author of The Cartographer
Ten Terrifying Questions
1. To begin with why don’t you tell us a little bit about yourself – where were you born? Raised? Schooled?
I was born in Melbourne on a rainy night only to discover that the Lord of Reincarnation had plonked me down in Richmond (I still don’t know what I did wrong). When I was seven the whole family packed up and moved to Dandenong. But I found them.
School was a Catholic affair. Now I know why bouncers wear black.
2. What did you want to be when you were twelve, eighteen and thirty? And why?
When I was twelve I wanted to be a writer. I was already an accomplished raconteur (‘Dear Mrs Twohig, Peter tells stories,’ was my first and fairest review). My mother explained to me that bullshit, when written down, is actually worth money. It was an easy leap from performing art to literature. During my De La Salle years I wrote quite a bit, and published in the school magazine, the Eagle. Getting published was easy; getting censored was even easier. Back then, you didn’t get rejection slips, you got rejection beatings.
When I was eighteen I wanted to be a writer. And in fact I became a prolific diarist with a view to publishing a novel. But the Lord of Reincarnation intervened (again) and sidetracked me. At least, that’s my story.
When I was thirty I wanted to be a writer, but by that time I was just plain discouraged. I eventually became a naturopath & homoeopath, but really, I was a just a disenchanted artist.
Now I am what I always wanted to be – with bells on. It is the artist’s dream.
3. What strongly held belief did you have at eighteen that you do not have now?
I believed that science was inherently good; that it was born of good wishes, and sustained by a love of knowledge. I believe that the hope of humanity lay with the scientists, who would figure things out, like Superman. I felt this most strongly in the case of medical science.
4. What were three works of art – book or painting or piece of music, etc – you can now say, had a great effect on you and influenced your own development as a writer?
Choosing influential music is more difficult. I think my artistic literary sensitivity was awoken very early in life by a particular piece, Terry’s Theme from Limelight, which has haunted me ever since. There are two other milestone numbers that seem to rejuvenate me every time I hear them, both created by great artists: The Theme from Picnic, The Theme from Route 66.
5. Considering the innumerable artistic avenues open to you, why did you choose to write a novel?
It was always going to be a novel, though I took music seriously in my teens. The novel is the storyteller’s vehicle. In the novel, the artist can create not just the story and the effect, but true intimacy.
6. Please tell us about your latest novel…
The Cartographer is about a boy who is stuck in the middle of a terrible time: the violent loss of his twin, with no satisfactory way forward. Then suddenly, all of his guilt and loneliness is amplified when he witnesses a shocking event that forces him to reinvent himself as a superhero, The Cartographer, not only to preserve his sanity, but his life. Throughout the novel we hear the kid’s own voice, cocky and devilish yet innocent and beautiful, belying his inner tension.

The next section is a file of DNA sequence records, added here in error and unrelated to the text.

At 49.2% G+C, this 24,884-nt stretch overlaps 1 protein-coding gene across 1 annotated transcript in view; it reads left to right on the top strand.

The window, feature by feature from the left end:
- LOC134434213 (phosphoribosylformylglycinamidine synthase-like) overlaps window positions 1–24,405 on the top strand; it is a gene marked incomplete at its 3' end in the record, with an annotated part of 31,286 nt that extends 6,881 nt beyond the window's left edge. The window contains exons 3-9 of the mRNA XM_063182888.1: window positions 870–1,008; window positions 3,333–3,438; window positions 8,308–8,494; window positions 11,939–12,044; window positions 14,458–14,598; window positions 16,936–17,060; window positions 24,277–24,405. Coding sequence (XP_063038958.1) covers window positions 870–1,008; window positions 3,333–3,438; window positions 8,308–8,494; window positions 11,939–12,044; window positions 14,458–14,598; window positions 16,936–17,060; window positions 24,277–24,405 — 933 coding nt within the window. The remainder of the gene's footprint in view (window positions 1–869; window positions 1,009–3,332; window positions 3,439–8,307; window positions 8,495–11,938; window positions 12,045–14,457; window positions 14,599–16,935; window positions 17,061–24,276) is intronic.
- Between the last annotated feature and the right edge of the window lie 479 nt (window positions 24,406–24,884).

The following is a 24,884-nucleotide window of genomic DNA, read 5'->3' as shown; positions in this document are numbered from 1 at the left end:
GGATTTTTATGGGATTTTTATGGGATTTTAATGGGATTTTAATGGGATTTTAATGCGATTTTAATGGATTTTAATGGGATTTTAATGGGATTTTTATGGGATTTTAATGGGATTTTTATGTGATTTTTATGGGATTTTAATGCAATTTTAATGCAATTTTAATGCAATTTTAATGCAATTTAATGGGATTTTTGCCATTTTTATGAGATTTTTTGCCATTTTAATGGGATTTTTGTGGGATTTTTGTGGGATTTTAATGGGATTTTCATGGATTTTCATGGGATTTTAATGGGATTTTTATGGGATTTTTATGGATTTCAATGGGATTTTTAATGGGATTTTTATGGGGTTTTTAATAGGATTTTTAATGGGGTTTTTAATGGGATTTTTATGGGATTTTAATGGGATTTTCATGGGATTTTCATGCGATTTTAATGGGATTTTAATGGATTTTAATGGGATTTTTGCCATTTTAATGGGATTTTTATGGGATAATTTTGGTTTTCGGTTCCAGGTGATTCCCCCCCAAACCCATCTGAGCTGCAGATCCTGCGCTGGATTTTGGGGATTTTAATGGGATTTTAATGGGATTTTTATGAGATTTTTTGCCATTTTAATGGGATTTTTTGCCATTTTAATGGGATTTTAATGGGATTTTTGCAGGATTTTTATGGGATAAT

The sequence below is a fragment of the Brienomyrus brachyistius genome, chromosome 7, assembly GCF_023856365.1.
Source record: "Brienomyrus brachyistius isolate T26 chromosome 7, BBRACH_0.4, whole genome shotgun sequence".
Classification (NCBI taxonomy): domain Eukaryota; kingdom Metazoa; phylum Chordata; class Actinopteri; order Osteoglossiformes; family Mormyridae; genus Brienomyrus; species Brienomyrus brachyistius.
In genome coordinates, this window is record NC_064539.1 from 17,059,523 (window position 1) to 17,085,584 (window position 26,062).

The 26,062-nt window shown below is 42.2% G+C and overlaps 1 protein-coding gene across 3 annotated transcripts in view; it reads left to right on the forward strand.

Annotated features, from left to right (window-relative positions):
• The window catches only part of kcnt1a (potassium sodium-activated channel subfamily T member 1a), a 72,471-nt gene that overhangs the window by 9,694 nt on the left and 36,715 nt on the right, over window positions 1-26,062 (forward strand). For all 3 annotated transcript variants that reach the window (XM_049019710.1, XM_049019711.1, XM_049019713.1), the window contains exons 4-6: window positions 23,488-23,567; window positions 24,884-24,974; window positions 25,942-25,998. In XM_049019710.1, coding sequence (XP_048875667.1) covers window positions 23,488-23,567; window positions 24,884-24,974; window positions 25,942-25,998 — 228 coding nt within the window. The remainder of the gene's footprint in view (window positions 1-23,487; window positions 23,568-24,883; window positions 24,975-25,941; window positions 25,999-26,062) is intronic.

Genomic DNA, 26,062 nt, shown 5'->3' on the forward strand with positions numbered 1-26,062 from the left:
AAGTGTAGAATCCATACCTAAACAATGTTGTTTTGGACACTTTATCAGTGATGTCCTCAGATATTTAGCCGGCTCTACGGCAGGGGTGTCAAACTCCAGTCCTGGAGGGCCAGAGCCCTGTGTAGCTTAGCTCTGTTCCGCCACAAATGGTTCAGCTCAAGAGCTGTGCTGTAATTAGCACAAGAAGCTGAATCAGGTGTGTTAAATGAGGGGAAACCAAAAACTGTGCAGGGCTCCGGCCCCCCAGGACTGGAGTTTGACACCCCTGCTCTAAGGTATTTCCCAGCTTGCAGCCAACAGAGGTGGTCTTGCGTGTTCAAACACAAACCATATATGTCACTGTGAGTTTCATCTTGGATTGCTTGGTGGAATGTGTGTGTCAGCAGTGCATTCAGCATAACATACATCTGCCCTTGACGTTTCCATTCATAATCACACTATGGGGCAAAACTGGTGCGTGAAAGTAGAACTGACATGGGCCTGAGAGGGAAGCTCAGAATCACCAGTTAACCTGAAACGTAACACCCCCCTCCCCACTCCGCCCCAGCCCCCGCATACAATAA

(BBGuru: Publisher’s blurb:
Set in Melbourne in the 1950s, a 11-year-old boy witnesses a murder when he is spying through a window of a strange house.
In the following weeks he comes to map out all the significant adventures he has in the labyrinthine city, trying to make sure he doesn′t cross the path of the murderer, who he believes wishes to silence and dispose of him. Comics and superheroes inform his strategies for avoiding the bogeyman, as does the memory of his twin brother, Tom, who recently died in a tragic accident.
THE CARTOGRAPHER is a touching novel for readers captivated by the stories of Jonathan Safran Foer, Mark Haddon, Craig Silvey and Markus Zusak.)
7. What do you hope people take away with them after reading your work?
I hope that people will disappear completely during the reading, and be transported…somewhere. And remember later only that they experienced something magical, though they can’t remember just what it was, like being abducted by aliens. Or being abducted by kids. I want them to know the pure joy of reading
9. Many artists set themselves very ambitious goals. What are yours?
Relax, my goal is not at all ambitious. I intend to be remembered a writer of beautiful literature.
10. What advice do you give aspiring writers?
It is this: don’t wait for a grand idea or a Big Production story to come to you. Just write. Don’t wait for life to hand you exciting experiences. Just write. And deeply care about it.
Peter, thank you for playing.
About the Contributor
While still in his twenties, John Purcell opened a second-hand bookshop in Mosman, Sydney, in which he sat for ten years reading, ranting and writing. Since then he has written, under a pseudonym, a series of very successful novels, interviewed hundreds of writers about their work, appeared at writers’ festivals, on TV (most bizarrely in comedian Luke McGregor’s documentary Luke Warm Sex) and has been featured in prominent newspapers and magazines. Now, as the Director of Books at booktopia.com.au, Australia’s largest online bookseller, he supports Australian writing in all its forms. He lives in Sydney with his wife, two children, three dogs, five cats, unnumbered gold fish and his overlarge book collection. His novel, The Girl on the Page, will be published by HarperCollins Australia in October, 2018.